We recently completed our latest commission for Vital Arts in the new wing of St Bartholomew’s Hospital
We needed to create a permanent treatment of the windows that would provide privacy and at the same time a level of transparency to still enjoy a view from the inside.
The pattern is a mix of 24 different herbs and plants with medicinal qualities: from Arnica to Rosemary and Dandelion to Lavender.
I set out to create a pattern for the windows that would make you feel good about being in the rooms. The herbs add a botanical, floral and healing quality to the space.
See more on the project here
We’ve had a great week as part of Shoreditch Design Triangle during this year’s London Design Festival. Thank you to everyone who came by! Here’s a video on a few of our neighbours that also features moments in our shop.
Our Enchanted Forest collection will be on show here until 15 October.
Tord designed the iconic Garland light that first appeared in Habitat in 2003. The design was an instant hit selling out within days, with Habitat Tottenham Court Road reporting a waiting list of 400 customers.
My aim for Bouquet was to create a successor to the Garland - a delicate, floral light arrangement that was affordable and had a contemporary romantic look. Whilst I was considering this I was visiting my mother’s home in Sweden admiring the flowers in the garden and flower arrangements in vases inside.
Then I thought it could be great to create a light that works in a similar way – a light which allowed you to arrange a variety of individual floral elements around a bulb instead of a vase.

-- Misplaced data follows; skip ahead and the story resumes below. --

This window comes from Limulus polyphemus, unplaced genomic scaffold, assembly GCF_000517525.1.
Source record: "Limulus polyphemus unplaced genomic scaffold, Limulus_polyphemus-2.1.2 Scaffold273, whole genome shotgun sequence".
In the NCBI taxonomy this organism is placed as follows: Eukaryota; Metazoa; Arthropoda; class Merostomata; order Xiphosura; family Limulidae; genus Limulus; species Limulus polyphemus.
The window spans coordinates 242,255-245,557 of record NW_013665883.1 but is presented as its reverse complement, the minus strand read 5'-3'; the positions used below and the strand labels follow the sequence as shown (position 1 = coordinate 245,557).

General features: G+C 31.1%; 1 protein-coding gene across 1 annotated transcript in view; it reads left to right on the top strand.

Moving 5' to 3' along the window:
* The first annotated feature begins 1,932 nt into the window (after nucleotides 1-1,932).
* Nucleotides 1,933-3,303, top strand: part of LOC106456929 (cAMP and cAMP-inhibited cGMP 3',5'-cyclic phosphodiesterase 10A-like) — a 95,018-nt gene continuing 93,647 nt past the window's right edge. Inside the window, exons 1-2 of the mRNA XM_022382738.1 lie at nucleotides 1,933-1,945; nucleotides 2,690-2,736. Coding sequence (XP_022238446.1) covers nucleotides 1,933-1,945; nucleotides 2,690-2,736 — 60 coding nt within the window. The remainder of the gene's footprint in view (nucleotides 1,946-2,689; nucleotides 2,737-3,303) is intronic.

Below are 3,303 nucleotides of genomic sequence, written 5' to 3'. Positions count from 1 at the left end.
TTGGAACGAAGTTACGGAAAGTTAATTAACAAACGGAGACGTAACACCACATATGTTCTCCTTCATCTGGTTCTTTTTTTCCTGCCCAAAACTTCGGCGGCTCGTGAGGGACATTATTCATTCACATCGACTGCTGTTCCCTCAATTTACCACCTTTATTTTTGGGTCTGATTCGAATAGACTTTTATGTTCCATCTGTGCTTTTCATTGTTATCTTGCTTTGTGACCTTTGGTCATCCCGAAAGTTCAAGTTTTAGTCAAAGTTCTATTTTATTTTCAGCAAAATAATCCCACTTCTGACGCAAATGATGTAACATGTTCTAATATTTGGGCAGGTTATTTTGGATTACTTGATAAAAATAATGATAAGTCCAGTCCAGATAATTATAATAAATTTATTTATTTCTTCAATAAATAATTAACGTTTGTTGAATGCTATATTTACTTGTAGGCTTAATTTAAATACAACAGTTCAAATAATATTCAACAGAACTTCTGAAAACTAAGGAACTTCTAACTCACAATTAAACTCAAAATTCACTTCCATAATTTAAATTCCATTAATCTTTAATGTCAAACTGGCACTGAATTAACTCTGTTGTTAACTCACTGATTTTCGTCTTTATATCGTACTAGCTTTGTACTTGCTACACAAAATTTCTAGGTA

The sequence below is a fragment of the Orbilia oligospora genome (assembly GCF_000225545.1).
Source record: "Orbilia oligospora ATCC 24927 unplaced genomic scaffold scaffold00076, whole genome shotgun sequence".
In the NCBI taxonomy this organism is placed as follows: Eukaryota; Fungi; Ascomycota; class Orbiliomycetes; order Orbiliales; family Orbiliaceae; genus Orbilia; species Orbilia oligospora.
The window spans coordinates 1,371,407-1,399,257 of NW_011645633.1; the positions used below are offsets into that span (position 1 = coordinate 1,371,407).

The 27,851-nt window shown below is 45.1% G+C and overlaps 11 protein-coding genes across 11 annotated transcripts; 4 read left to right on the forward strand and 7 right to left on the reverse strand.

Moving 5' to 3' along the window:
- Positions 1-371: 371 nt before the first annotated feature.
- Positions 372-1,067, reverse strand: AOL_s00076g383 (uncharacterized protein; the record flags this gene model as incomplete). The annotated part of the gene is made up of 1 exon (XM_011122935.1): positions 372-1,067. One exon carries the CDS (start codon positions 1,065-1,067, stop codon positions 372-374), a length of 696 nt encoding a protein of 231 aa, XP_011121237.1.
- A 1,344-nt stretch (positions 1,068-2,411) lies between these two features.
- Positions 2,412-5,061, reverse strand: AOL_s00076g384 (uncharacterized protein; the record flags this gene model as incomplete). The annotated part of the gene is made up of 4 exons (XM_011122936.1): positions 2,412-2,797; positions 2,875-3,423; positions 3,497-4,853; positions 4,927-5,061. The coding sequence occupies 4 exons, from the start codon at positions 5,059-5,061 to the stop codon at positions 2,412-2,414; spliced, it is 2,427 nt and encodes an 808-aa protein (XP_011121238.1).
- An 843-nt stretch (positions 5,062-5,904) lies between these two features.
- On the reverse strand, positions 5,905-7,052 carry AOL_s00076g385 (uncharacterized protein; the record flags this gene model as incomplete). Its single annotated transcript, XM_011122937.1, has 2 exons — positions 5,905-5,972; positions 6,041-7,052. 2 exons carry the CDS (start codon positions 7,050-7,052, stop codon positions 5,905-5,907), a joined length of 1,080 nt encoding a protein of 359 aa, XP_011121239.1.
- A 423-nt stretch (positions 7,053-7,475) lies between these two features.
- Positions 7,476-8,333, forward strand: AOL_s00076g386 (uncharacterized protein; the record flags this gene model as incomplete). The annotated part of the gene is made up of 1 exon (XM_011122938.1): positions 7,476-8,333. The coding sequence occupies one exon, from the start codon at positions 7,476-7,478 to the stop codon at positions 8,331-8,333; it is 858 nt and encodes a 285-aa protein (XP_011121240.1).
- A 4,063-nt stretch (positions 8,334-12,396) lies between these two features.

I collected a variety of leaves and flowers from this garden that I took back to London pressed in a book which were then scanned and became the basis for the new design. The starting shapes were modified, scaled and added to in the drawing process, always keeping in mind the way in which the leaves needed to shade the light bulb and the transparency of the perforations.
The material we chose for this design is a matt white flexible sheet plastic. It was chosen because of its durability, beautiful translucency and heat resistant qualities. This also allowed us to use a computer controlled plotter cutter – a device with a small knife blade that cuts exactly the digital drawing out of the plastic sheet material. The freedom that this new form of digital production allows makes it possible to have so much fine detail and variation. You’ll find 20 separate leaves and flower elements in Bouquet - each has a small hook on the top, which you simply fix around the light cable so it’s also very easy to install, just like arranging flowers in a vase.